Are Prada Marfa’s Days Numbered?

(Photo: Lizette Kabré)

Elmgreen & Dragset‘s “Prada Marfa” has amused art lovers, bemused cowboys, and confused Gossip Girl viewers since the sealed-shut, fully merchandised boutique popped up on a blistered stretch of highway 90, just outside of Valentine, Texas and 37 miles northwest of Marfa. A co-production of Art Production Fund and Ballroom Marfa, the site-specific, permanent land art project has recently come under scrutiny from the Texas Department of Transportation, which has classified the structure as “an illegal outdoor advertisement” in violation of a 1965 act aimed at controlling billboards.

“The right definition of advertisement must be based on criteria more accurate than just including any sign which contains a logo,” say Elmgreen & Dragset. “It is advertisement only when a company either commissions someone to make such a sign, pays for its execution or makes a sign themselves in order to promote the company’s products.” The artists are careful to note that Prada did not commission the work, nor was the Italian fashion house involved in its creation. “They kindly gave us the permission to use their logo after we asked them, due to founder Muccia Prada’s personal interest in contemporary art, and she donated shoes and bags, which have never been renewed but stay the same–as a historic display–inside the sculpture.”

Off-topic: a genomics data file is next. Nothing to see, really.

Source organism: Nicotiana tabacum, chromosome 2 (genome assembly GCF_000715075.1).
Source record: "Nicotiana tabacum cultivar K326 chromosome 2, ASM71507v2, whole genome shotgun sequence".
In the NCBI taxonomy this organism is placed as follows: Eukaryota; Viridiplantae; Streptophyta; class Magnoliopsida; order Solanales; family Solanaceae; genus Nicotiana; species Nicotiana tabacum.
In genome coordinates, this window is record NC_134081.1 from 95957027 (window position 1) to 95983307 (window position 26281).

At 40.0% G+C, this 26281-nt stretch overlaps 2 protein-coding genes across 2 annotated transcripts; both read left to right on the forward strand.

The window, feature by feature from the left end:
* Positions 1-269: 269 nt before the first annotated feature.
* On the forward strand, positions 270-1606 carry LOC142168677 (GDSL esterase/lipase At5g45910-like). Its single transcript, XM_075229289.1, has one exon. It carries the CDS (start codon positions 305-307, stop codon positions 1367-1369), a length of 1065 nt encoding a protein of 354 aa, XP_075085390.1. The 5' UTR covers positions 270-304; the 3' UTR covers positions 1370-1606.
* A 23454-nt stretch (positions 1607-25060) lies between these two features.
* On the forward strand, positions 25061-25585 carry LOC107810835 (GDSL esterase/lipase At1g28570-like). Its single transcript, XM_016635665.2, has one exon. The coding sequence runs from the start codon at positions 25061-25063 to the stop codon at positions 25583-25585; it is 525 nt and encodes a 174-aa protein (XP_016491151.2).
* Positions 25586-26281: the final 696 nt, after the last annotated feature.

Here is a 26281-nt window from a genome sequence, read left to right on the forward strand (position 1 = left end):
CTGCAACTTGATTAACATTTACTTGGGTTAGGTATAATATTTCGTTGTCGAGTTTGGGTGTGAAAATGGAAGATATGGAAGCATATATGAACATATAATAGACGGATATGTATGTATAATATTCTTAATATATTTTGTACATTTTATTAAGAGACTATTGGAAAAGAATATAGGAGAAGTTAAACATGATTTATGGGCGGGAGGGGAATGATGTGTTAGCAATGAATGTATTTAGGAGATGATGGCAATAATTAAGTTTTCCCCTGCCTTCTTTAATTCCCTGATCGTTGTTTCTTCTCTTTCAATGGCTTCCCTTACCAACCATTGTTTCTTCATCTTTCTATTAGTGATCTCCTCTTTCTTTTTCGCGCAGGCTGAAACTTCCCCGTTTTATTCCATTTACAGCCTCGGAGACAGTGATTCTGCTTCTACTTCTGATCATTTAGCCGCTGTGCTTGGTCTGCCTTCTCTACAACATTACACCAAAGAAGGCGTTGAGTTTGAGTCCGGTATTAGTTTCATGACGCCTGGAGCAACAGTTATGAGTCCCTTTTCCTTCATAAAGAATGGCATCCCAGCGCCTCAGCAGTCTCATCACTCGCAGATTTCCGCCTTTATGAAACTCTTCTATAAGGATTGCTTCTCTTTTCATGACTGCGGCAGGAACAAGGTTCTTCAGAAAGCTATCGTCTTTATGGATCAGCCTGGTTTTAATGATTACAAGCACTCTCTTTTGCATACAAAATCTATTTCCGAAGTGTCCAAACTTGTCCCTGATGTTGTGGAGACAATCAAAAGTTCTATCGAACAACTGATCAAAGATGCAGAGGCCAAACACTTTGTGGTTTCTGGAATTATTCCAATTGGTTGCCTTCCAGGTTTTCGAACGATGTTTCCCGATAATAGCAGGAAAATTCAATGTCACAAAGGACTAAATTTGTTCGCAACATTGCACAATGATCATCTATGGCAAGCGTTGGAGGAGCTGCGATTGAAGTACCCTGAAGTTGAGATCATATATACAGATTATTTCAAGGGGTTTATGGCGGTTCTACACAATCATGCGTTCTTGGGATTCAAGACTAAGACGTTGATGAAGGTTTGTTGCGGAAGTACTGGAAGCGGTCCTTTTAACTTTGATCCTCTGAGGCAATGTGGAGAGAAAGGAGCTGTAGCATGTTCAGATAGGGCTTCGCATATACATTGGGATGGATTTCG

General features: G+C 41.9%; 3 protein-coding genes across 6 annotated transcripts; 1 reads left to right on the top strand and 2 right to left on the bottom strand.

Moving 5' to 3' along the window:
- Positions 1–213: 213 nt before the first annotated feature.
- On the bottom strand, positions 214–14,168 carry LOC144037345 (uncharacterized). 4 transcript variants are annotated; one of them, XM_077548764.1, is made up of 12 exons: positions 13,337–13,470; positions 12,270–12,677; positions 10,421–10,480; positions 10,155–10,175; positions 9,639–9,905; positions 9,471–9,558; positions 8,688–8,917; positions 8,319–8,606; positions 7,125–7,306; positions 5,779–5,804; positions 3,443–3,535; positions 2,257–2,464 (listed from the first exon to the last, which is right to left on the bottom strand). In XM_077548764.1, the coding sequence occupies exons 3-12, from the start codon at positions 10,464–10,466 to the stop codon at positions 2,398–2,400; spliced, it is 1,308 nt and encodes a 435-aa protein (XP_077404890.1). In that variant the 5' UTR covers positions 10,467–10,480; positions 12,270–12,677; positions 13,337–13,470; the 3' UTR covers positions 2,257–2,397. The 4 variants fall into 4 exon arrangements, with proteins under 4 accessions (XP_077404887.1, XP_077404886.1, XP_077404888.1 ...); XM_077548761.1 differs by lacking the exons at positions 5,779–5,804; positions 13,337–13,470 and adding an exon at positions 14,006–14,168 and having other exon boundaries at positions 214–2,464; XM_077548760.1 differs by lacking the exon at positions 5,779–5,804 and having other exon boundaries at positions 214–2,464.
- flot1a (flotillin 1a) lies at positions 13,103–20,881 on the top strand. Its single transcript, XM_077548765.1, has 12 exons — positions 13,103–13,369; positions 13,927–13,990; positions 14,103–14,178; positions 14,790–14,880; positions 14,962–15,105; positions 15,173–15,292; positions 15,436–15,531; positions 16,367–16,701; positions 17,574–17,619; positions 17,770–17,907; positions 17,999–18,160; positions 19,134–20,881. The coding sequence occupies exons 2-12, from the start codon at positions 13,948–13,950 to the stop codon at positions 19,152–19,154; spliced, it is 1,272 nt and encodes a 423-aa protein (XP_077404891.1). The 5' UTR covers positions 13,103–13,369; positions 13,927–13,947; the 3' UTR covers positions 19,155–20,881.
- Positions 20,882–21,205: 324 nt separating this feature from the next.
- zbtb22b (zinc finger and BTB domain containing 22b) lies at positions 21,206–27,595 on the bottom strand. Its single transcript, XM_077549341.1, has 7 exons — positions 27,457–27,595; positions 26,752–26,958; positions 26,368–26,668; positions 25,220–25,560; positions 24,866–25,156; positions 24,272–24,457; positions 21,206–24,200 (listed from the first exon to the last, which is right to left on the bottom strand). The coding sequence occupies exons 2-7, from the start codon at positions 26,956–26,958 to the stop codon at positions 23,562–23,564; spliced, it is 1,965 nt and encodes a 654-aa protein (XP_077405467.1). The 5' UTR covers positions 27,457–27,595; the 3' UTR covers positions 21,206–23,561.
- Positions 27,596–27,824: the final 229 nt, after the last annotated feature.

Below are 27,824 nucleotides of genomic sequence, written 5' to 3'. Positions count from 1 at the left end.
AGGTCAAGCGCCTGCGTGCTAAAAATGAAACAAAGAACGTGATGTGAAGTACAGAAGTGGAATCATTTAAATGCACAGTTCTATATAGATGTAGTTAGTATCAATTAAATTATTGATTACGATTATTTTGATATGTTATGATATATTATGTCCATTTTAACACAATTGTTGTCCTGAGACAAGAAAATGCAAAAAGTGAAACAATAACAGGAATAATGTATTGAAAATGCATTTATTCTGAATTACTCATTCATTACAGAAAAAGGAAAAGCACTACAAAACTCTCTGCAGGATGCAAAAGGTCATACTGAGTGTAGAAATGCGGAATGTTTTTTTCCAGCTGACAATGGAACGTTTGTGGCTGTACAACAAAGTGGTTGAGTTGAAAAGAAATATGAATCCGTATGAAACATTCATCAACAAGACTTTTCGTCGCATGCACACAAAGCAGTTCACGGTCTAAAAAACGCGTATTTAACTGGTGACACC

And if this brouhaha sounds like a something of a Texas two-step, considering that the work was installed eight years ago, blame it on the bunny. This summer saw the arrival of “Playboy Marfa,” an installation outside of Marfa by Richard Phillips that was commissioned by Landis Smithers and Neville Wakefield, Playboy’s creative director of special projects. Follow efforts to save Prada Marfa on the campaign’s Facebook page.